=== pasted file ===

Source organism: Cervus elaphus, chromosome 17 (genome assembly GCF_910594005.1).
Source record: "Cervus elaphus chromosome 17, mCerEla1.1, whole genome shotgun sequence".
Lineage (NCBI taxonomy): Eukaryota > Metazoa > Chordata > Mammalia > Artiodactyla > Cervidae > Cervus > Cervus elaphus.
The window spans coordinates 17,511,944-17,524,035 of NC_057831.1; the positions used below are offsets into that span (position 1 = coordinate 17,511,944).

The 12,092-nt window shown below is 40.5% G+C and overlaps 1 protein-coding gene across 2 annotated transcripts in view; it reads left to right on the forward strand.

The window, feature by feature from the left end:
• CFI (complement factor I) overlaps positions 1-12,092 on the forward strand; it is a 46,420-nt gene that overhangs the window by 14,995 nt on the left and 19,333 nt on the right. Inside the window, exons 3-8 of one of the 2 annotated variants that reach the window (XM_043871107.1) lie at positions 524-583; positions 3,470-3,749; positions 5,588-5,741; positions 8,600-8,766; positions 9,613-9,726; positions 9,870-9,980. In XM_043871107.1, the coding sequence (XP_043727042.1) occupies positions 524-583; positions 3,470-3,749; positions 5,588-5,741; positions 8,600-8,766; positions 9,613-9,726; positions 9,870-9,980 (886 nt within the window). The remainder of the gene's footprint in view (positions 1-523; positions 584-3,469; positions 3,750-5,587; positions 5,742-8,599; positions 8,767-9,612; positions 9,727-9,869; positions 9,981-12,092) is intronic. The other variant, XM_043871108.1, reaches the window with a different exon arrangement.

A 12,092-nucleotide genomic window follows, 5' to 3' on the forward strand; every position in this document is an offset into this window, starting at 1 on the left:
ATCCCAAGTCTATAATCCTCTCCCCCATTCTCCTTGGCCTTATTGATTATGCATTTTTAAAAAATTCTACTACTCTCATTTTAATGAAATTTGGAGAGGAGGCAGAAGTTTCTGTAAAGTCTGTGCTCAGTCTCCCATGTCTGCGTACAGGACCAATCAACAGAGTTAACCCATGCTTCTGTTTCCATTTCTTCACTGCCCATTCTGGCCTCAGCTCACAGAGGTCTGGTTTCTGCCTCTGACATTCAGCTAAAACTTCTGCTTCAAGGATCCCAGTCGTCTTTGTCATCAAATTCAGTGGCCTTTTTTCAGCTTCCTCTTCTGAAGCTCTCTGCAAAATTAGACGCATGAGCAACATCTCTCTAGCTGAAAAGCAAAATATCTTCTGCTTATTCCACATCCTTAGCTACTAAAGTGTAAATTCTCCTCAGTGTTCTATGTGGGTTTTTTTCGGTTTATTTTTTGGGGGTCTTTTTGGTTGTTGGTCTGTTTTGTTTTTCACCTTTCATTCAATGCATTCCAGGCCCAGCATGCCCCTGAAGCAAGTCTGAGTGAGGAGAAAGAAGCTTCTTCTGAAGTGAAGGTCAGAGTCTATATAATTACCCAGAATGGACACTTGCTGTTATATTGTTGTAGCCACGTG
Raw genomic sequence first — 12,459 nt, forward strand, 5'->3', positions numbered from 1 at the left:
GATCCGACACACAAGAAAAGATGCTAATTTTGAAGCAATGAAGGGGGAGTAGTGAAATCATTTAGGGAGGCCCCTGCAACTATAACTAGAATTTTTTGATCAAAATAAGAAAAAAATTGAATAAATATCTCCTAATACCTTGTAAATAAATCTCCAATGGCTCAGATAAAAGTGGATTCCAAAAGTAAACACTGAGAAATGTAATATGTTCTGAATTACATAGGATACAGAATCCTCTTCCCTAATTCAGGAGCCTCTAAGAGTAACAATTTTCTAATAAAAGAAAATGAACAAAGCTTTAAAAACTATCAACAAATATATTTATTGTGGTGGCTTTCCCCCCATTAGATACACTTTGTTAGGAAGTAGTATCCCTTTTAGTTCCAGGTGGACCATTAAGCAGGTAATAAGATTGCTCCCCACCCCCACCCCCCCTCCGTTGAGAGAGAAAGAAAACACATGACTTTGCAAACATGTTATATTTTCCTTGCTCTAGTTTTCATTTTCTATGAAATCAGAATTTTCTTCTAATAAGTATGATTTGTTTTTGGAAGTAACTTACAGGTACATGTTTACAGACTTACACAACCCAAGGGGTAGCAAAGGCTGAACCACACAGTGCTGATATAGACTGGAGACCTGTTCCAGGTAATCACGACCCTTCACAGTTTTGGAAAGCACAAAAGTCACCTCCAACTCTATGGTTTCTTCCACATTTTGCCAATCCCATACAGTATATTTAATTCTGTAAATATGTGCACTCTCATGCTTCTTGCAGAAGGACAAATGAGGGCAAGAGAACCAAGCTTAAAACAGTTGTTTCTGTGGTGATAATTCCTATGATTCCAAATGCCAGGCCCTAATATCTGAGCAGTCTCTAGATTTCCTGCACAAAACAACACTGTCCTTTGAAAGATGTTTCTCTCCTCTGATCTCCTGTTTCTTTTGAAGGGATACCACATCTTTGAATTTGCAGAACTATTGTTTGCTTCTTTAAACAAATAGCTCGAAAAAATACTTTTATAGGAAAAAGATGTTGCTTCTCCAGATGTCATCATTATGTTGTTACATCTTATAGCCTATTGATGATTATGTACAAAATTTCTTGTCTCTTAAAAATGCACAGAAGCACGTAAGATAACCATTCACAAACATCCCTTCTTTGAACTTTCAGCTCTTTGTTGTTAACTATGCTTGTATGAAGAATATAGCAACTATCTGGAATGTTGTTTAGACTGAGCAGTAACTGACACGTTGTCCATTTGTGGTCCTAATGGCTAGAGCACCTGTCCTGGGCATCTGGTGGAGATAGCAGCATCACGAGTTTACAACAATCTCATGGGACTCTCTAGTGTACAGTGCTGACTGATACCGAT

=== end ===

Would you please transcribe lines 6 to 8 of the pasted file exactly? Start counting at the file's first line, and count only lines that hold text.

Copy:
The window, feature by feature from the left end:
• CFI (complement factor I) overlaps positions 1-12,092 on the forward strand; it is a 46,420-nt gene that overhangs the window by 14,995 nt on the left and 19,333 nt on the right. Inside the window, exons 3-8 of one of the 2 annotated variants that reach the window (XM_043871107.1) lie at positions 524-583; positions 3,470-3,749; positions 5,588-5,741; positions 8,600-8,766; positions 9,613-9,726; positions 9,870-9,980. In XM_043871107.1, the coding sequence (XP_043727042.1) occupies positions 524-583; positions 3,470-3,749; positions 5,588-5,741; positions 8,600-8,766; positions 9,613-9,726; positions 9,870-9,980 (886 nt within the window). The remainder of the gene's footprint in view (positions 1-523; positions 584-3,469; positions 3,750-5,587; positions 5,742-8,599; positions 8,767-9,612; positions 9,727-9,869; positions 9,981-12,092) is intronic. The other variant, XM_043871108.1, reaches the window with a different exon arrangement.

A 12,092-nucleotide genomic window follows, 5' to 3' on the forward strand; every position in this document is an offset into this window, starting at 1 on the left: